The Reserve Bank of Australia (RBA) has outlined potential use cases and providers for a central bank digital currency (CBDC), with a pilot program to be launched in the coming months, according to a whitepaper published by the regulator on Thursday.
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- This report is a follow-up to a collaborative research project with the Digital Finance Cooperative Research Centre, exploring the possible use cases of a CBDC and its benefits to the Australian economy.
- Launched in September 2022, the CBDC research project involved the submission of potential CBDC use cases by a range of participants from various industries, of which only a few were chosen to participate in the CBDC live pilot.
- Fourteen CBDC use cases were selected in the report, including offline payments, nature-based asset trading, corporate bond settlement, construction payments, and livestock auctioning.
- Another 14 CBDC providers, consisting of small fintech firms to large financial institutions, were identified, such as payment giant Mastercard, the Australian Bond Exchange, and Australia-based banking and financial services company ANZ.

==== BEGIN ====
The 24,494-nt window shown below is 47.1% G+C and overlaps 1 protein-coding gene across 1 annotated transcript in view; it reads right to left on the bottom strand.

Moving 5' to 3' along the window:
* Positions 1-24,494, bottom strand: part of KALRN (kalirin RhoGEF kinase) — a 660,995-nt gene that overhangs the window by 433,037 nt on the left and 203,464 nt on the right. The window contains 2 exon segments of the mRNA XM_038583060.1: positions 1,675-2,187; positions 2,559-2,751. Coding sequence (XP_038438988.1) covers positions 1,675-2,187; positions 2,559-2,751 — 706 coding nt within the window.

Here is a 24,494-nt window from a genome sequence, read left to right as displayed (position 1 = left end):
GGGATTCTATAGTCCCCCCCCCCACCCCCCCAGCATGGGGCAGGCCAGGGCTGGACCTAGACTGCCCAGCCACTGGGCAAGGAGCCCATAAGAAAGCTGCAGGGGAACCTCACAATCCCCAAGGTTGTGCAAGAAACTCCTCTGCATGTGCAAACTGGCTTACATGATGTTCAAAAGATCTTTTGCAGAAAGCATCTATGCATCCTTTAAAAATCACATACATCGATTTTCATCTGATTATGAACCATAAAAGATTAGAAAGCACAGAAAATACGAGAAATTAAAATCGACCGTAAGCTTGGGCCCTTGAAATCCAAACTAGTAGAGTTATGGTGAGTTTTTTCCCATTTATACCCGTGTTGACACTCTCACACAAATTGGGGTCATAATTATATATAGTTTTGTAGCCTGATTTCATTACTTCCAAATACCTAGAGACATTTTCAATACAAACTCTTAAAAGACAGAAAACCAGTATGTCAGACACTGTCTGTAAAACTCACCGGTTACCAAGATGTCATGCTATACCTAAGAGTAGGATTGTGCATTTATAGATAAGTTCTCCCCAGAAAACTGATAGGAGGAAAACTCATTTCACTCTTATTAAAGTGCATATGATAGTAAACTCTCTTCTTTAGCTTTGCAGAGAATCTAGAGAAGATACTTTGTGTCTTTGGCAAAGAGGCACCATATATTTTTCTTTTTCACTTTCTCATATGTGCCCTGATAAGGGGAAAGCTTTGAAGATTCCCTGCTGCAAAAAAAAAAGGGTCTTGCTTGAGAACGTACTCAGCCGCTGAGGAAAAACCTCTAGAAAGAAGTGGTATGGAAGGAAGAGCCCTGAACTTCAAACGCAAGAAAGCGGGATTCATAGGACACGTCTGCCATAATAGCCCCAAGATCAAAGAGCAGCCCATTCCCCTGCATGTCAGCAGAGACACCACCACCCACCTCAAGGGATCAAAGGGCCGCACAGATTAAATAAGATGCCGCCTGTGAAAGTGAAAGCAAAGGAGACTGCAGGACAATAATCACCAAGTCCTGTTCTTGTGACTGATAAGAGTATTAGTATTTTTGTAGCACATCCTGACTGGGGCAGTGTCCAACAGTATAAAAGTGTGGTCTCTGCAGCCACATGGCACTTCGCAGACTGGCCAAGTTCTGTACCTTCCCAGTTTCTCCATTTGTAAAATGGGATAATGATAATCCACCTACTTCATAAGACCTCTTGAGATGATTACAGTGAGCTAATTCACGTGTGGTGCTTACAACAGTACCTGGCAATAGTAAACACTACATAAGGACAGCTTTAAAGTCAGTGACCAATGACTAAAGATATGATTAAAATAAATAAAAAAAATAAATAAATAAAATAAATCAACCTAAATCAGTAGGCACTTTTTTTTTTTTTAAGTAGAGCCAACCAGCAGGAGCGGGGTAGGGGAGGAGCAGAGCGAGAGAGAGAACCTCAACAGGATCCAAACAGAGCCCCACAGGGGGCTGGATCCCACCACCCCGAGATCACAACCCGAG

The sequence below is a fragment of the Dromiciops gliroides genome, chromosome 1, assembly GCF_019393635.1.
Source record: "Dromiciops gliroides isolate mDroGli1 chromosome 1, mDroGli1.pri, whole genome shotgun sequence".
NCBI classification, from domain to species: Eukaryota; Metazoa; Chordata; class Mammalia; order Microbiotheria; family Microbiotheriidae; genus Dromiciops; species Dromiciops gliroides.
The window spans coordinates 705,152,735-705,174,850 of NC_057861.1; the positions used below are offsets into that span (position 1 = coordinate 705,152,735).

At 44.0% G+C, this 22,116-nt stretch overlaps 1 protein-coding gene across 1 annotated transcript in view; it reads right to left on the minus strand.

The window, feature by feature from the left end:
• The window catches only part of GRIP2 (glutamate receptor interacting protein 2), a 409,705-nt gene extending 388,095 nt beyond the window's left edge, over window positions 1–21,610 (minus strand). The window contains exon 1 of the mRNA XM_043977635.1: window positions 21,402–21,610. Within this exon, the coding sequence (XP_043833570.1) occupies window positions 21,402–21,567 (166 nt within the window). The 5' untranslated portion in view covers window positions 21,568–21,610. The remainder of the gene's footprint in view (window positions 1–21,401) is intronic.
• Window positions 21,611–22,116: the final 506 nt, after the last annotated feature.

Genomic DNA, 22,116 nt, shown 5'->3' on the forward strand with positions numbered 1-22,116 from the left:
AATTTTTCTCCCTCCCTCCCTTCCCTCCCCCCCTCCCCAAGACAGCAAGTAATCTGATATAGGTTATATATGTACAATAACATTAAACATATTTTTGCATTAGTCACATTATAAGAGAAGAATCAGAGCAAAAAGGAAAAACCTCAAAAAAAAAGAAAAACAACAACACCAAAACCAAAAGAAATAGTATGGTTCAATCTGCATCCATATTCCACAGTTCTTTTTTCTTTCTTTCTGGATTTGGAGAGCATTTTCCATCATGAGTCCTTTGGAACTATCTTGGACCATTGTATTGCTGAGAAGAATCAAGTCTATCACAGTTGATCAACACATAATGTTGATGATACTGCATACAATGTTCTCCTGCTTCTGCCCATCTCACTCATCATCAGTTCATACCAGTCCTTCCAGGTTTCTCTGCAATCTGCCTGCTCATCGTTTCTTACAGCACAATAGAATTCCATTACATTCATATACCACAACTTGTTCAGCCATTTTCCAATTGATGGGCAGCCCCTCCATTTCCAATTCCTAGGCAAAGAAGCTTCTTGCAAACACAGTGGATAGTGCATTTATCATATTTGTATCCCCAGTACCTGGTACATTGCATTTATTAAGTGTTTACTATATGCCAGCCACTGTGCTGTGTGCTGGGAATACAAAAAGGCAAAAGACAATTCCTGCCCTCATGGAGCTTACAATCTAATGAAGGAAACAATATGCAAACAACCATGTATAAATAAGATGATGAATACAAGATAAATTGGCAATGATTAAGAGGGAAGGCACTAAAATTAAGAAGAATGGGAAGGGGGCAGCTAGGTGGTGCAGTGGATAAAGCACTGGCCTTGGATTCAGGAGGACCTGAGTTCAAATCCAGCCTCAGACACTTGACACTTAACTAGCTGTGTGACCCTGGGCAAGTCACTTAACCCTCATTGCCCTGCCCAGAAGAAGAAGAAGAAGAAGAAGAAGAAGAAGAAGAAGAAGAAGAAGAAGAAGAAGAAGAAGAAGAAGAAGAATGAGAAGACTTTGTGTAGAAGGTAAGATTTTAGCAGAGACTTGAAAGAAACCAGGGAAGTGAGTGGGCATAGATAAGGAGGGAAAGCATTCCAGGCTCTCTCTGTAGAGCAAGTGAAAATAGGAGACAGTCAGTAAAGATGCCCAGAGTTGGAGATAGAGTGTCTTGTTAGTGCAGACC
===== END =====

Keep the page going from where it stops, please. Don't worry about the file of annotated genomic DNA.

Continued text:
- RBA also announced that Australia intends to launch its CBDC “live pilot” in the coming months, though no precise start date was given.
- About the CBDC pilot, RBA Assistant Governor Brad Jones said it “will contribute to hands-on learning by industry, and it will add to policymakers’ understanding of how a CBDC could potentially benefit the Australian financial system and economy.”
- More than half of the world’s central banks were developing or testing digital currencies, as of 2021, according to a May 2022 report from the Bank for International Settlements. Attention on CBDCs has continued into 2023, with the U.K. announcing a CBDC roadmap and Russia announcing a CBDC pilot program in February, according to local news reports.
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